I understand that you are upset by us, here in Israel.
Indeed, it appears that you are quite upset, even angry.
Indeed, every few years you seem to become upset by us. Today, it is the "brutal repression of the Palestinians"; yesterday it was Lebanon; before that it was the bombing of the nuclear reactor in Baghdad and the Yom Kippur War and the Sinai campaign. It appears that Jews who triumph and who, therefore, live, upset you most extraordinarily.
Of course, dear world, long before there was an Israel, we - the Jewish people - upset you.
We upset a German people who elected Hitler and upset an Austrian people who cheered his entry into Vienna and we upset a whole slew of Slavic nations - Poles, Slovaks, Lithuanians, Ukrainians, Russians, Hungarians and Romanians. And we go back a long, long way in the history of world upset.
We upset the Cossacks of Chmielnicki who massacred tens of thousands of us in 1648-49; we upset the Crusaders who, on their way to liberate the Holy Land, were so upset at Jews that they slaughtered untold numbers of us.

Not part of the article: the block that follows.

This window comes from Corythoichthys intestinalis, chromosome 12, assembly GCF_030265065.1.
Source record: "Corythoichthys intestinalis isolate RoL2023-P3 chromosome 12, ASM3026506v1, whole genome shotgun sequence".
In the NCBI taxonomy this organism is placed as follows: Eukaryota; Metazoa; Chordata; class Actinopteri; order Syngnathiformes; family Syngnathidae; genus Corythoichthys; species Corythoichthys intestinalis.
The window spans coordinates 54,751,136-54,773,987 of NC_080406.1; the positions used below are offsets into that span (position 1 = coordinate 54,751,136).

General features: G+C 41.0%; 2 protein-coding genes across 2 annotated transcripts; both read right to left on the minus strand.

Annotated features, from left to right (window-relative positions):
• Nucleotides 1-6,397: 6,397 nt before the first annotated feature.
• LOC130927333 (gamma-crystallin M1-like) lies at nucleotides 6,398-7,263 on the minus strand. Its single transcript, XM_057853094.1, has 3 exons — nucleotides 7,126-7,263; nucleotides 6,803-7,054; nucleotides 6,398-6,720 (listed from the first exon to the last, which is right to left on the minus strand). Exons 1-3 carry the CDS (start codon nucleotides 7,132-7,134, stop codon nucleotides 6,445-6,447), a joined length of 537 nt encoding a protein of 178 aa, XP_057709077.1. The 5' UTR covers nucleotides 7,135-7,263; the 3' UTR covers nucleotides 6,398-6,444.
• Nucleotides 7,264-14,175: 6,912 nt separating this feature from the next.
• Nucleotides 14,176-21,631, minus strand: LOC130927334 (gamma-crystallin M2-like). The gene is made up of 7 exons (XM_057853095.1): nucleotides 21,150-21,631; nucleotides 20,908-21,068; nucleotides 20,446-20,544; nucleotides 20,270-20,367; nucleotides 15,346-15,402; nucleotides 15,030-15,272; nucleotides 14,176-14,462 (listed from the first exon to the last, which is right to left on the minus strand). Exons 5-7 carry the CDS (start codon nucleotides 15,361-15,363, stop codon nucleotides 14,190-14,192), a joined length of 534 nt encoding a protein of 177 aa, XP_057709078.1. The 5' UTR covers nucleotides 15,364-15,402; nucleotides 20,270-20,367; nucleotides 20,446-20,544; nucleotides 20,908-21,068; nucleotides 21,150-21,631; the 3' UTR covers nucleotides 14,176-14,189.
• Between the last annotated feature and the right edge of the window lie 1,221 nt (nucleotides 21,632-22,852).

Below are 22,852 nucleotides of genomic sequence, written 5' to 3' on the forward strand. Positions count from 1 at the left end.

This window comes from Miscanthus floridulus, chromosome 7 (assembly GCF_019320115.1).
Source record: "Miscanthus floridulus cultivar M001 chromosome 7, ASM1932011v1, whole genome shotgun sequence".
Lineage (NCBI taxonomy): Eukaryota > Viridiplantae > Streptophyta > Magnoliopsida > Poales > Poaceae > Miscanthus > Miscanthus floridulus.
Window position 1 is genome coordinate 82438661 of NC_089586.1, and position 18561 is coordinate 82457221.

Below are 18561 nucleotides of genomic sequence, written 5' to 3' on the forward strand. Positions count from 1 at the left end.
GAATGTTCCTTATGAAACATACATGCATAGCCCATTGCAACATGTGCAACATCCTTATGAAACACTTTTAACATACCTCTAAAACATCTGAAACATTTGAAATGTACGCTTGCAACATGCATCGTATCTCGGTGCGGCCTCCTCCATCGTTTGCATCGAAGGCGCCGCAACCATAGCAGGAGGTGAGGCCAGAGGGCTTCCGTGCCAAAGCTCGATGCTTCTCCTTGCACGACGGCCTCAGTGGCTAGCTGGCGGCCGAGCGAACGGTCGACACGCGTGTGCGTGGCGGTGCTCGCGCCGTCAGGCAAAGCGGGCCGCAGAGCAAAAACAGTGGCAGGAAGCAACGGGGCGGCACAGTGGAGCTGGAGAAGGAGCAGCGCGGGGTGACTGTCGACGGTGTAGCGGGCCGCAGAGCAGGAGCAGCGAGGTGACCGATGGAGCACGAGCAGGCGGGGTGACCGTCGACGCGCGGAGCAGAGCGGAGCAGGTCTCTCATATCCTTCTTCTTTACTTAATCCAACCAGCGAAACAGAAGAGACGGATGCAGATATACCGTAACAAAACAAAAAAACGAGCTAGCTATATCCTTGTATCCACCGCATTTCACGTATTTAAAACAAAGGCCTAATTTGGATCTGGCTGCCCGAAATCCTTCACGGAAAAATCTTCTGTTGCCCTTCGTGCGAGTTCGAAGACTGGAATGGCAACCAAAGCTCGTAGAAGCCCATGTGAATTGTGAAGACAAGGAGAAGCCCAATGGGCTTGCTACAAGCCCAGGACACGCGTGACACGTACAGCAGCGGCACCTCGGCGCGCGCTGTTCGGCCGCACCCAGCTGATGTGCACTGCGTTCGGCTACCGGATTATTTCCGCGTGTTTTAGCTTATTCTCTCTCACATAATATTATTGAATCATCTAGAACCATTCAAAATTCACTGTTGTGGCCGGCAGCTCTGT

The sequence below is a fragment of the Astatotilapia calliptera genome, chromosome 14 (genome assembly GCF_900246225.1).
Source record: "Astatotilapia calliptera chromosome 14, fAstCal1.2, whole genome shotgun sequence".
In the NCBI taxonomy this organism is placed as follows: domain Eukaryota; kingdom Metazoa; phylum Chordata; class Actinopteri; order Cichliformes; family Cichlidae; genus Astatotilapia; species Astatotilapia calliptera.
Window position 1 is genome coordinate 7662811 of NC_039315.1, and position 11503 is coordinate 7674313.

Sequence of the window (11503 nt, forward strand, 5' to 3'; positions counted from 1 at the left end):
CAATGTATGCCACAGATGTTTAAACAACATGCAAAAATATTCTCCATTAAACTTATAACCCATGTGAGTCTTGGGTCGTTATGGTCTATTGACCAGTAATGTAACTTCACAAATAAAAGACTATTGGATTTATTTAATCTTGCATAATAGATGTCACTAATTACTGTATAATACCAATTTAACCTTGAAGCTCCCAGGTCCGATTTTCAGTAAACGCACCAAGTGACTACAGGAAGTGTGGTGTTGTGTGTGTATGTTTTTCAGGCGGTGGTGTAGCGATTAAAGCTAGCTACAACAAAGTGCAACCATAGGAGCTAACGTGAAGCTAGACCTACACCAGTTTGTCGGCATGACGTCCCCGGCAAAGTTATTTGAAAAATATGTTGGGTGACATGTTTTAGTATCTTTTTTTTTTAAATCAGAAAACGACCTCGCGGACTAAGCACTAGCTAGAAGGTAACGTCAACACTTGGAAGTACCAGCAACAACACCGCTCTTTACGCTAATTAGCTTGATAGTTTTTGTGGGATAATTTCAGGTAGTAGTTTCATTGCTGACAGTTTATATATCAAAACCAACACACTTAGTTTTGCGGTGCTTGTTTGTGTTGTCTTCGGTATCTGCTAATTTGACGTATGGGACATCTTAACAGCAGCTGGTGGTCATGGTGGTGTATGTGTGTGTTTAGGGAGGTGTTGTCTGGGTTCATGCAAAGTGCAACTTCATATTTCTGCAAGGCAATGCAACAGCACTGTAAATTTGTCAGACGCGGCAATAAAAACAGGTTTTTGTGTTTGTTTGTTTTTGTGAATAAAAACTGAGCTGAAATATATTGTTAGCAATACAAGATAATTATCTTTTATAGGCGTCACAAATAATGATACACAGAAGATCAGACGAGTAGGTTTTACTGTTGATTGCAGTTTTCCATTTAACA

For centuries, we upset a Roman Catholic Church that did its best to define our relationship through inquisitions, and we upset the arch-enemy of the church, Martin Luther, who, in his call to burn the synagogues and the Jews within them, showed an admirable Christian ecumenical spirit.
And it is because we became so upset over upsetting you, dear world, that we decided to leave you - in a manner of speaking - and establish a Jewish state. The reasoning was that living in close contact with you, as resident-strangers in the various countries that comprise you, we upset you, irritate you and disturb you. What better notion, then, than to leave you (and thus love you)- and have you love us and so, we decided to come home - home to the same land we were driven out 1,900 years earlier by a Roman world that, apparently, we also upset.
Alas, dear world, it appears that you are hard to please.